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Attitudes to Personal Carbon Allowances: The effect of trust in politicians, perceived fairness and ideology

The idea of personal carbon allowances (PCAs) was presented by the UK Environment Secretary, David Miliband, in 2006. Although no nation state is seriously developing proposals for them, they have been discussed within academia, NGOs and policy-making circles. PCAs can be seen as a logical extension of emissions trading schemes, which has so far only applied at the firm level, to individuals. The purpose of this article is to analyse some critical aspects of the public’s support for a PCA scheme.


Swedish CO2-Emissions 1993 - 2006 – An Application of Decomposition Analysis and Some Methodological Insights

This study undertakes a decomposition analysis to identify the drivers of carbon emissions change in the Swedish business and industry sectors 1993 - 2006. On aggregate, energy intensity decreased, but this does not seem to have been very important for reducing emissions. Rather, fuel substitution seems to have been more important, which is in line with findings from the decomposition literature on Sweden.


To trade or Not to Trade: A Firm-Level Analysis of Emissions Trading in Santiago, Chile

The authors surveyed firms participating in emissions trading programs in Santiago, Chile, to explore further whether tradable permits are appropriate for transition and developing economies. Their survey information revealed serious implementation and design flaws in Chile’s trading, but they are not more severe than the EU or U.S. systems. Countries with similar income levels and institutional maturity as Chile should be able to develop well-functioning permit trading schemes.


Tradable Permits in Developing Countries: Evidence from Air Pollution in Santiago, Chile

Santiago was one of the first cities outside the OECD to implement a tradable permit program to control air pollution. This paper looks closely at the program’s performance over the past 10 years, stressing its similarities and discrepancies with trading programs in developed countries, and analyzing how it has reacted to regulatory adjustments and market shocks. Studying Santiago’s experience allows us to discuss the drawbacks and advantages of applying tradable permits in less developed countries.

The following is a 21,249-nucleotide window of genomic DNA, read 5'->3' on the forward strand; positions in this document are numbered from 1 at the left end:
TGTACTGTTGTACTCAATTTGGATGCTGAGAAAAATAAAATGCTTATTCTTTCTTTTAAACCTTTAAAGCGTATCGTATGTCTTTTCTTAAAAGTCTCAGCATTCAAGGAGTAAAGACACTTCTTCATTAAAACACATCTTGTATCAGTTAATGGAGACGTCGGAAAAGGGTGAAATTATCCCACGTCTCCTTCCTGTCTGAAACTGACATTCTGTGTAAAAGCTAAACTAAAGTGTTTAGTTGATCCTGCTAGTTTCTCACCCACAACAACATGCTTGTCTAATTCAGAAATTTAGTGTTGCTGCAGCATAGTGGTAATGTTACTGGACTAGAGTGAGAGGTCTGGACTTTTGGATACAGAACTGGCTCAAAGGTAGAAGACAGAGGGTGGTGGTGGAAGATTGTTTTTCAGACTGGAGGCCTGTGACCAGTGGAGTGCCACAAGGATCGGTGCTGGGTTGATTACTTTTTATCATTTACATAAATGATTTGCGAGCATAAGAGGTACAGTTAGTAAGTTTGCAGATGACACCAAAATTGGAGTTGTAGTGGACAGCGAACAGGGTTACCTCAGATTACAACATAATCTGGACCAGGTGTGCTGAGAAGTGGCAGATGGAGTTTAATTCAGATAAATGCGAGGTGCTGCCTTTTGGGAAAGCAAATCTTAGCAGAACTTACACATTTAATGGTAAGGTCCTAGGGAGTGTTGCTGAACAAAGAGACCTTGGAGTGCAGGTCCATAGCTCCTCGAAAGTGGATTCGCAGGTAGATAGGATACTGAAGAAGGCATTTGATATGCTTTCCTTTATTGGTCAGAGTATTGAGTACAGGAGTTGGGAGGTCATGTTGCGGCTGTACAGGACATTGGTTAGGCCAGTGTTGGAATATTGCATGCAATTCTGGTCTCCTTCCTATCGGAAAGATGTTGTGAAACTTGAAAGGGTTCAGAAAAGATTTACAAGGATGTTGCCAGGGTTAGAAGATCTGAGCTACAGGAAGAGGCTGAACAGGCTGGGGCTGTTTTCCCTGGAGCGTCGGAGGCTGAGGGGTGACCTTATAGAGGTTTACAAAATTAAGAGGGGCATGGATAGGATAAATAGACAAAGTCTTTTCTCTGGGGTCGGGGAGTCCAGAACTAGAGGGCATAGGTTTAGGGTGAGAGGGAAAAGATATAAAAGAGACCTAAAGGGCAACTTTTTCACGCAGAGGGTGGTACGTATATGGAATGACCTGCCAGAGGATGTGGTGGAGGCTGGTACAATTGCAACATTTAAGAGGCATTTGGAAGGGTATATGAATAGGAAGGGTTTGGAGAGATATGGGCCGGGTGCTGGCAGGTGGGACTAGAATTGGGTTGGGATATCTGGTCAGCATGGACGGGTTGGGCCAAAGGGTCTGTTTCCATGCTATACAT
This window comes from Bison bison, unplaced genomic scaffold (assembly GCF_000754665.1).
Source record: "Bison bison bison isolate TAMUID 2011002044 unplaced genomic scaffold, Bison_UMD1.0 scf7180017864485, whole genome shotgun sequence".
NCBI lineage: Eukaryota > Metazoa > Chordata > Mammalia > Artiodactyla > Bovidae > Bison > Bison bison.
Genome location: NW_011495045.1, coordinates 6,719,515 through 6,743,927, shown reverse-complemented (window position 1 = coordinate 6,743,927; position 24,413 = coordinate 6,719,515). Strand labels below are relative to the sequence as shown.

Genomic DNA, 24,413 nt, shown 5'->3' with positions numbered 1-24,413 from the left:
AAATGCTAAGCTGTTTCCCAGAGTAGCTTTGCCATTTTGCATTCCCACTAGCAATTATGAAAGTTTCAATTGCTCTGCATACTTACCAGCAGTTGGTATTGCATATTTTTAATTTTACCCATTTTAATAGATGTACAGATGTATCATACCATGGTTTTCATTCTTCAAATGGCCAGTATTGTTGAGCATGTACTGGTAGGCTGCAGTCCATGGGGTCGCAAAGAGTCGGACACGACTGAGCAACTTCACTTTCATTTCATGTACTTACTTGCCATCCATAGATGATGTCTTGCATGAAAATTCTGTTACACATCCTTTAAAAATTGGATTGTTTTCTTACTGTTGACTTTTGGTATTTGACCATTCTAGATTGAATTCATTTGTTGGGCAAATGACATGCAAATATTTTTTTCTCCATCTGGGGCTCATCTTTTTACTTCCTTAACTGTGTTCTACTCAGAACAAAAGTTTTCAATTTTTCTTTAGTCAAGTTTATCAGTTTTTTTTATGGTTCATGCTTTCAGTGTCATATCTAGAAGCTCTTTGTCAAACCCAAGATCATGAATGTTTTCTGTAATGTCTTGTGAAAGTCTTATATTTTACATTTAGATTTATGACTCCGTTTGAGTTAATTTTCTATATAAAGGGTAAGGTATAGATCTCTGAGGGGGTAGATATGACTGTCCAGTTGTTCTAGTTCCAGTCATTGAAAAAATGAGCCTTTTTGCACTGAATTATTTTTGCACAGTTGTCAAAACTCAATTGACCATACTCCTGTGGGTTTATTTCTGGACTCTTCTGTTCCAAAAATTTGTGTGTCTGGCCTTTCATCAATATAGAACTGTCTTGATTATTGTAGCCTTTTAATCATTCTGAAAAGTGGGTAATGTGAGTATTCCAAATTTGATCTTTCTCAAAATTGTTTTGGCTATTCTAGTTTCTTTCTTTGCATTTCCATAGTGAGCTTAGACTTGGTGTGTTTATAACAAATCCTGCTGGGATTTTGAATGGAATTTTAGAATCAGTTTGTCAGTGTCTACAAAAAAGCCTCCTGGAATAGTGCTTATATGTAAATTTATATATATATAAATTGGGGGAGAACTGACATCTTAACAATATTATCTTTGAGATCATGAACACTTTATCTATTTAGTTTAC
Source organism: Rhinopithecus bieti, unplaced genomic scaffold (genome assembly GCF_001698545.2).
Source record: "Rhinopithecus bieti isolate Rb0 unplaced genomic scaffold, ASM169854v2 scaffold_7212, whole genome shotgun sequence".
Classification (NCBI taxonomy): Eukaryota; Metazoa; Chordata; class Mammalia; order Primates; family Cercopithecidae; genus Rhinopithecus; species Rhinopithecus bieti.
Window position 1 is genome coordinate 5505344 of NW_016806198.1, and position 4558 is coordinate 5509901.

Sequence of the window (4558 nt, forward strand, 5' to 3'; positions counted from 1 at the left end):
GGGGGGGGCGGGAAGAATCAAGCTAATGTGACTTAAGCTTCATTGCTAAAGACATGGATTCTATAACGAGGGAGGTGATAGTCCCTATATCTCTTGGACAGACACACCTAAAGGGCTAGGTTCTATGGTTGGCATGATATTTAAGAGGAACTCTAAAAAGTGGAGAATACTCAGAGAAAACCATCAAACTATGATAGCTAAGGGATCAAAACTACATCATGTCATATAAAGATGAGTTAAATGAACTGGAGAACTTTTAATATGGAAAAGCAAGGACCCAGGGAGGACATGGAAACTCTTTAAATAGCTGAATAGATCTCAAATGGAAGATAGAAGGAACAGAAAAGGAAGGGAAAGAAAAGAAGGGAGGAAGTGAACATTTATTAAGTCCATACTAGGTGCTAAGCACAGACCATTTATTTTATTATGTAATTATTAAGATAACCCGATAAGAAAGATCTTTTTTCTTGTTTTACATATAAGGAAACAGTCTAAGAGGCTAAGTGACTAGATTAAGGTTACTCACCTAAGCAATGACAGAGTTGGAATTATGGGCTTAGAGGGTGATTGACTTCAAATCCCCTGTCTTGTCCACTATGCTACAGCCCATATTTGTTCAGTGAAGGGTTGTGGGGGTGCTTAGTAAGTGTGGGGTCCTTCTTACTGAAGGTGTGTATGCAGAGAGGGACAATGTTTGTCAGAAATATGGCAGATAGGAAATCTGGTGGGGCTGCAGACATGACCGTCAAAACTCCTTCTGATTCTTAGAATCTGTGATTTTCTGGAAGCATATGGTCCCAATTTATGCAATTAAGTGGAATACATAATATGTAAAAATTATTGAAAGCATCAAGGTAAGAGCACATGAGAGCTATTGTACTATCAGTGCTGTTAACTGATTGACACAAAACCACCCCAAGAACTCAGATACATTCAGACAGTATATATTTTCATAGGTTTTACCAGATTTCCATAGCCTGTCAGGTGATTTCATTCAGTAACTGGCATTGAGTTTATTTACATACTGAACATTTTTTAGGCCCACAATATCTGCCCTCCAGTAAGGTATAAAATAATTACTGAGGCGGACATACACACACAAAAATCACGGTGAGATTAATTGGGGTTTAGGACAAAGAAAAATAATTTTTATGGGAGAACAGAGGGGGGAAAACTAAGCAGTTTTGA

Impacts of the Productive Safety Net Program in Ethiopia on livestock

We evaluated the impacts of the Ethiopian Productive Safety Net Program (PSNP) on rural households' holdings of livestock and forest assets/trees. We found no indication that participation in PSNP induces households to disinvest in livestock or trees. In fact, households that participated in the program increased the number of trees planted, but there was no increase in their livestock holdings.


Consequences of Subpopulation Structure on Fisheries Management: Cod (Gadus morhua) in the Kattegat and Öresund (North Sea)

This study shows how cod subpopulations may have been eradicated as a consequence of the use of imperfect models for assessing stock assessment, depleting what was formerly a productive sea. The Kattegat and resund (North Sea) were chosen as study objects due to the combination of different exploitation patterns and the possible existence of separate stock units. The scenario was further elaborated by simulating the potential harvest of fishing for different long-run levels of fishing effort as well as stock size. The study clearly indicated that new policy instruments are needed but these instruments need to be carefully fine-tuned to take into account real biological as well as social factors.


The Progress of GHG Markets: Opportunities and Risks

The purpose of this report is to build knowledge about the effects of the development of regional and international carbon markets and the auxiliary technology agreements that might be needed. Among the topics we address are: the evolution and integration of carbon markets, the impacts of policy and technology cost uncertainty on the cost of meeting targets through a carbon market mechanism, the effect of banking, price floors and ceilings, institutional constraints and technological change in the further development of carbon markets and their links to other environmental policy instruments, and the potential of REDD-plus to encourage sustainable forest development and climate mitigation.


Regulatory Compliance in Lake Victoria Fisheries

This analysis of the fishers’ compliance with regulations in Lake Victoria, Tanzania, gives support to the traditional economics-of-crime model and shows that the extension of the basic deterrence model can lead to a richer model with substantially higher explanatory power.